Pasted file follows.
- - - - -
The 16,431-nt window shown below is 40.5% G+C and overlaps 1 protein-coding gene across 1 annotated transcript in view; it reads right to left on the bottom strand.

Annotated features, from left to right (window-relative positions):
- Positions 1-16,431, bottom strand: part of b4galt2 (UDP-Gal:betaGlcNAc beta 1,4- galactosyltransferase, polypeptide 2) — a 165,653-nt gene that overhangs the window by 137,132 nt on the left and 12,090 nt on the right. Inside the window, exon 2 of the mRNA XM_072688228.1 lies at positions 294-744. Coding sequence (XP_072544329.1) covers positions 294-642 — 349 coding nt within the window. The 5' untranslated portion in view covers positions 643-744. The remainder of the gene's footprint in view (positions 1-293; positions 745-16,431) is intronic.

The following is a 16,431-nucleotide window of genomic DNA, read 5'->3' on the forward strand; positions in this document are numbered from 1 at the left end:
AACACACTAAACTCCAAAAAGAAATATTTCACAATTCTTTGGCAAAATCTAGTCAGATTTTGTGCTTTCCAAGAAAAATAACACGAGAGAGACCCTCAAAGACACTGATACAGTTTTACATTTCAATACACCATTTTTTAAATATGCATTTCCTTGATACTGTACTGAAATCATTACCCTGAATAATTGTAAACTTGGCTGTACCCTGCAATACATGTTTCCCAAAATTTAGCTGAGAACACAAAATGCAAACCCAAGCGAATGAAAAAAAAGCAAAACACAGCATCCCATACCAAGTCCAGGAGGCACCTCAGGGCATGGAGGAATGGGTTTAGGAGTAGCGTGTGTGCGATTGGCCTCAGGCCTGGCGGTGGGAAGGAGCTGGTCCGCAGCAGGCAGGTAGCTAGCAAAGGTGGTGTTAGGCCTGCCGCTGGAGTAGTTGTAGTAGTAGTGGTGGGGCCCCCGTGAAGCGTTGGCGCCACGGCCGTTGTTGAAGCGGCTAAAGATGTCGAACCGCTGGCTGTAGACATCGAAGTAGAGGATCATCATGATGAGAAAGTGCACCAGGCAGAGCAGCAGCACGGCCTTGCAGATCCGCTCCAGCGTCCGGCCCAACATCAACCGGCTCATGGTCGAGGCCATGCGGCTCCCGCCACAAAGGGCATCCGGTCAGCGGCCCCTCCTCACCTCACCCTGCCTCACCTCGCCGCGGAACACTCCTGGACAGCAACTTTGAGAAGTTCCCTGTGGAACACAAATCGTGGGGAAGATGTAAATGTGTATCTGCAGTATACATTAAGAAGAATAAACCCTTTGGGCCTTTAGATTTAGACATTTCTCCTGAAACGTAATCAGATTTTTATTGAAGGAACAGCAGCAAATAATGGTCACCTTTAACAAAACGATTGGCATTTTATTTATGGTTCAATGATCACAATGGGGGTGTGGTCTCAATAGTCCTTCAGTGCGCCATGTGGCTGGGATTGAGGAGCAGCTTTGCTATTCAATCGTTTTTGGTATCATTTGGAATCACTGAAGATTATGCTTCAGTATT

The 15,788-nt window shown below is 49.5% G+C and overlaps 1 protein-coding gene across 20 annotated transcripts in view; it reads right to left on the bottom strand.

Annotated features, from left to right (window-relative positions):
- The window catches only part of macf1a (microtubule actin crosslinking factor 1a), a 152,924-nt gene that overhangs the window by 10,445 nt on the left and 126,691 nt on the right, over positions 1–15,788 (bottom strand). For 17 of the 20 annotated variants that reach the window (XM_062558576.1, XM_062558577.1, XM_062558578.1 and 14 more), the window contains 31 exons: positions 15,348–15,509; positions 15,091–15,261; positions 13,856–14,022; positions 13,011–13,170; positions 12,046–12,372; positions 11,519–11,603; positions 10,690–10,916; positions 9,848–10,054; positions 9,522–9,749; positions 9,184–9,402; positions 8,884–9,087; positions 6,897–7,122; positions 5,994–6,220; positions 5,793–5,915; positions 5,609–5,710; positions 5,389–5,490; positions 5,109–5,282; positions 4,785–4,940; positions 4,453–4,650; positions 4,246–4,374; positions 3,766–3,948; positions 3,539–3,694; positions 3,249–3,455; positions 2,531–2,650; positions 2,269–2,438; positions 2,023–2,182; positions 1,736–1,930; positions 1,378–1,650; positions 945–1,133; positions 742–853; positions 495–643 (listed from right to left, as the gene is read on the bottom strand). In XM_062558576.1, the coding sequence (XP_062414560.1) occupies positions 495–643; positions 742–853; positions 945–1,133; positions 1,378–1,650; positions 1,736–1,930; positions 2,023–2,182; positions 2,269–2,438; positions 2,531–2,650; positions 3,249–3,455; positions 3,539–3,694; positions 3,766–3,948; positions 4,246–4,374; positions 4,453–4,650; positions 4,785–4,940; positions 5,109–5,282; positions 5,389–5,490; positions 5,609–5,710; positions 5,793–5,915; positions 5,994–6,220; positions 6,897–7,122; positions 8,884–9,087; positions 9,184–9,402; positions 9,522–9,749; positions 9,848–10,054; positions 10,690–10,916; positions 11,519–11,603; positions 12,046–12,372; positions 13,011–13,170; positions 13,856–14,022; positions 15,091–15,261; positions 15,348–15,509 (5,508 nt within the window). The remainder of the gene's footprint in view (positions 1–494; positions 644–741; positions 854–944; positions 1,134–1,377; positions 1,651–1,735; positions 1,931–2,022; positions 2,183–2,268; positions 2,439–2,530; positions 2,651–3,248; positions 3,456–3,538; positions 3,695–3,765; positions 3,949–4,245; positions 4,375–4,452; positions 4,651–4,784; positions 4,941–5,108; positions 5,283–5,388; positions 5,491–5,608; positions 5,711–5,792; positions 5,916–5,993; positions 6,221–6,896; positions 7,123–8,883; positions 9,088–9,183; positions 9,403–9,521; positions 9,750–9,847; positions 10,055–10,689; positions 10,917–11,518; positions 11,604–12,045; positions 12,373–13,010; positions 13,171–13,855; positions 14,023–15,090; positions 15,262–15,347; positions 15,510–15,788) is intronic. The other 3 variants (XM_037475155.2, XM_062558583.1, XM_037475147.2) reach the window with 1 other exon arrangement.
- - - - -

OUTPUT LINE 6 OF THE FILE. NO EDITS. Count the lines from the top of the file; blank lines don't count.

The 15,788-nt window shown below is 49.5% G+C and overlaps 1 protein-coding gene across 20 annotated transcripts in view; it reads right to left on the bottom strand.